Even at clearly forward moving pace, Metzmacher revealed greater interest from the outset than just taking on the Seventh in merely a linear modernist way. The doleful character of tenor horn playing his opening solo with deep tone made this readily apparent. Metzmacher made anticipated steep transition into the Exposition - heroic in stance - with alternate broadening and tightening of thirty-seconds in the heavy equine dotted rhythms, between strings, including their accented, grizzled trills on downbeats, and brass making their way throughout all this. The slowdown into the ardent second theme stopped short of becoming conspicuous; rubato reliant upon wide arpeggi in lower strings beneath sounded mildly inhibited. With Metzmacher only taking risk of excessively breaking apart overall line, development of material from here on out sounded stressed as to working out much of the figuration therein - up to the very still, quiet pastoral interlude evocatively reminiscent of similar in the Sixth Symphony.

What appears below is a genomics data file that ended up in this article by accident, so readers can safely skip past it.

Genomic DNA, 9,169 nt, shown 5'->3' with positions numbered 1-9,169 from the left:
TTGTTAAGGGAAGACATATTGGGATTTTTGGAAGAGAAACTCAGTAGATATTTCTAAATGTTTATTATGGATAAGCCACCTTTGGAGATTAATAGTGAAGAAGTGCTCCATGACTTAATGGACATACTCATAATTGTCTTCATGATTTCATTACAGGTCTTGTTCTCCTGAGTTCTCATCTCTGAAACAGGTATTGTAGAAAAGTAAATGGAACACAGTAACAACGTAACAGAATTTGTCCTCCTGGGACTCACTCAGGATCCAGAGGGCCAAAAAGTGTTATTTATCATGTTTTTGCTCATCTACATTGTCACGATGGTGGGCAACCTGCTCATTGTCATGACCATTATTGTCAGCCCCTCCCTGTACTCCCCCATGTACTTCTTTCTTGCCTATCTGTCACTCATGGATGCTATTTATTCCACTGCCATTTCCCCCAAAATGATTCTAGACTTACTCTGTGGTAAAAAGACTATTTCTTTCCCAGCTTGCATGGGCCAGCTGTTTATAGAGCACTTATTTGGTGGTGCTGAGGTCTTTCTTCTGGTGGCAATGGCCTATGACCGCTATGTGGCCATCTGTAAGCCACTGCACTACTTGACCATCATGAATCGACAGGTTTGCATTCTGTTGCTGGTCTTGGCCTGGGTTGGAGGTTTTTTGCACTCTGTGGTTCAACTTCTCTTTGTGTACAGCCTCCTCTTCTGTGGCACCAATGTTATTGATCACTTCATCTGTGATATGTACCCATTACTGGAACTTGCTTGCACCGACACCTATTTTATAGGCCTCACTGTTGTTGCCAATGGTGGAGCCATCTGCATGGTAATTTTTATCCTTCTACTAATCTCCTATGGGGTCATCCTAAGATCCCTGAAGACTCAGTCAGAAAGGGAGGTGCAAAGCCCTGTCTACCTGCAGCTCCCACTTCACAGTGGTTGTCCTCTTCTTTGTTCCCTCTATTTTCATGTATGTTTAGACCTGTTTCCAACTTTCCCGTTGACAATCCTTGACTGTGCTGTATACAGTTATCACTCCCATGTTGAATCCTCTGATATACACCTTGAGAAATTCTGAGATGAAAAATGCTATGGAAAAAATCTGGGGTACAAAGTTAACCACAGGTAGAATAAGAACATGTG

Metzmacher purposefully made this interlude sound curiously earthbound, then on high flutes making marked anticipation of flowing episode (‘Sehr breit’) - at last expansively opening out the second theme. A little much was then unexpectedly made out of jagged descent in the violins, as always is. The marking of ‘a tempo, fliessend’ for this seldom gets picked up as soon as indicated. It denies the power of Mahler’s ‘leidenschaftlich’ marking primarily for violins a page later to speak. Metzmacher however made up very well for the faux pas by avoiding obvious trap of bringing this music to a full stop right before final push through the coda, where only one measure of slowdown is marked.